Back 0-0 in Half Time Score at [2.9]
The Betfair Trader's View: Alan Thompson
Atletico Madrid claimed their first La Liga title in 18 years after coming from behind to get the draw they needed at the Camp Nou. However, that result may have come at a cost - top scorer Diego Costa and main playmaker Arda Turan could be missing for the big final. On the other side of Madrid, team news is more buoyant; both Cristiano Ronaldo and Gareth Bale are expected to start. But Los Merengues will be without Xabi Alonso due to suspension.
While Atletico’s attacking options could be severely dented they are still a very solid outfit, and very difficult to break down. They conceded on average only 0.68 goals per game in La Liga and kept 20 clean sheets in their title winning campaign. As well as having the best defensive record in La Liga they can also boast the best defence in the Champions League. They are yet to suffer defeat in the competition, winning nine, drawing three and conceding only six goals en-route to the final.
In complete contrast, their city neighbours are the highest scorers in the competition this season, scoring 37 goals in 12 games – Opta tell us they are the only team in Champions League history to record over 3 goals per game in a single campaign (3.1). Their attacking credentials are also obvious in their league form - they only failed to score in two league games this season on their way to hitting 104 goals this campaign.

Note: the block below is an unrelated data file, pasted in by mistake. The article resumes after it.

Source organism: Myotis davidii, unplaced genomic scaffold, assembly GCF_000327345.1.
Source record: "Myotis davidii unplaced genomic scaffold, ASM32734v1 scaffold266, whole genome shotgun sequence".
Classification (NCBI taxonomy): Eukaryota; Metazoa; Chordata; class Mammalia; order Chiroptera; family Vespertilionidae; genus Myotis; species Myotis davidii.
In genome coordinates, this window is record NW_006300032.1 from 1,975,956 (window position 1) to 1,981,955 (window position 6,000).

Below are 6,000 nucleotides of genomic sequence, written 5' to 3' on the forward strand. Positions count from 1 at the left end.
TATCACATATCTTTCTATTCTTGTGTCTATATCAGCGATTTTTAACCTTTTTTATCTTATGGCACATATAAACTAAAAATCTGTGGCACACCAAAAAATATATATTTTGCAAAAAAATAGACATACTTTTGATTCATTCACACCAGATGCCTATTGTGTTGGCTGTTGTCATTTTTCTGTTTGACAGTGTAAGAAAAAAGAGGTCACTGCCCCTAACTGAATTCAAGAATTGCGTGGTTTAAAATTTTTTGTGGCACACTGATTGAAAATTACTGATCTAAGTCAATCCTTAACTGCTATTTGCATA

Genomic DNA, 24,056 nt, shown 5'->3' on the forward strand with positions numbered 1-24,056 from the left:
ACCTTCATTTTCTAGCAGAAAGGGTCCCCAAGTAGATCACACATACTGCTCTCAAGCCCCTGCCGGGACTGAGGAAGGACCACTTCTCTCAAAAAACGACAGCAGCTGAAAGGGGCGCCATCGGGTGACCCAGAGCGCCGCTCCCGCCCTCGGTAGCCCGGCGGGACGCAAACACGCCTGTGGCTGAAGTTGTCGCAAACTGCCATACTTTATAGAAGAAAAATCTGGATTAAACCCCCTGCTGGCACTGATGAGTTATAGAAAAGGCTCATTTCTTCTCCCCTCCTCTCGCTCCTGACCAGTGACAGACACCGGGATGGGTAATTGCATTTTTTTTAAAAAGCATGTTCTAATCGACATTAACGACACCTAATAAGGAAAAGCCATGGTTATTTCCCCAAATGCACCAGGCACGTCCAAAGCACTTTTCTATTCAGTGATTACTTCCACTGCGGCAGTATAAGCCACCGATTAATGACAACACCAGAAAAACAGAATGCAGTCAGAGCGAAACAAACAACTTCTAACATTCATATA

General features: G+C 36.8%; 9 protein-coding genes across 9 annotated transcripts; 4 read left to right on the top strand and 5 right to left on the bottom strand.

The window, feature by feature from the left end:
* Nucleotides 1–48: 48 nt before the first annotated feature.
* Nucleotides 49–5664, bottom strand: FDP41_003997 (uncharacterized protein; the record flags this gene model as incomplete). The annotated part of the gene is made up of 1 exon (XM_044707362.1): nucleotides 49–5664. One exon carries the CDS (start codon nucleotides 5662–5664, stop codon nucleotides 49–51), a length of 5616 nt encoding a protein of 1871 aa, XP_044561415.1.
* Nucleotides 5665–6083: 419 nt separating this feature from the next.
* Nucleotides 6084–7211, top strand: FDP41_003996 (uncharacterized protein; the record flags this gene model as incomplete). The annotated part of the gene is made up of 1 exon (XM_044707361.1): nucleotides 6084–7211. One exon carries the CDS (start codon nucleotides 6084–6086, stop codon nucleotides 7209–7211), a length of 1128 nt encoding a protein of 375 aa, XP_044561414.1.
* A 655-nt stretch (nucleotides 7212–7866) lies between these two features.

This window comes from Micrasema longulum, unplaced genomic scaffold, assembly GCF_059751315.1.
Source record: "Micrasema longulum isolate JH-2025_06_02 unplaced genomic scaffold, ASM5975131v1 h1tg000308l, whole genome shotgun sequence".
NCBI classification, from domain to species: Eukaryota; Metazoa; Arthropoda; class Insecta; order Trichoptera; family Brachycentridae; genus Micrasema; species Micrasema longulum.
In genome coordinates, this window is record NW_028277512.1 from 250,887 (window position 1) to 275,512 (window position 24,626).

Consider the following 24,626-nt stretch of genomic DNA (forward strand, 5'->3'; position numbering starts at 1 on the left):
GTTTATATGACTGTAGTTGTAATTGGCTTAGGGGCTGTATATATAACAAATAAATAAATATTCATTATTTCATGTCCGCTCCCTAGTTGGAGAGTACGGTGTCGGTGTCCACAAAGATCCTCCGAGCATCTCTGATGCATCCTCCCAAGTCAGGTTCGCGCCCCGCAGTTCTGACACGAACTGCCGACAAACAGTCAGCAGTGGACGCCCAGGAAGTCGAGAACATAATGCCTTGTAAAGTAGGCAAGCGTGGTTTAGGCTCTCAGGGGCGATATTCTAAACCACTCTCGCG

However, one of the teams that stopped them was Atletico Madrid, who recorded a 1-0 victory in the Bernabeu.
I think this game could go all the way, Atletico managed to get a draw last weekend when they needed it and I think that result could be repeated here. Nine of the last 10 European Cup/Champions League finals that have been level at 90 minutes have had to be decided on penalties.
So instead of backing The Draw at 3.6, I will take a chance on that trend continuing and dutch backing Real Madrid Penalties @ 12.5 & Atletico Madrid Penalties @ 13.5 in the Method of Victory market before kickoff, giving dutched odds of approx 6.5.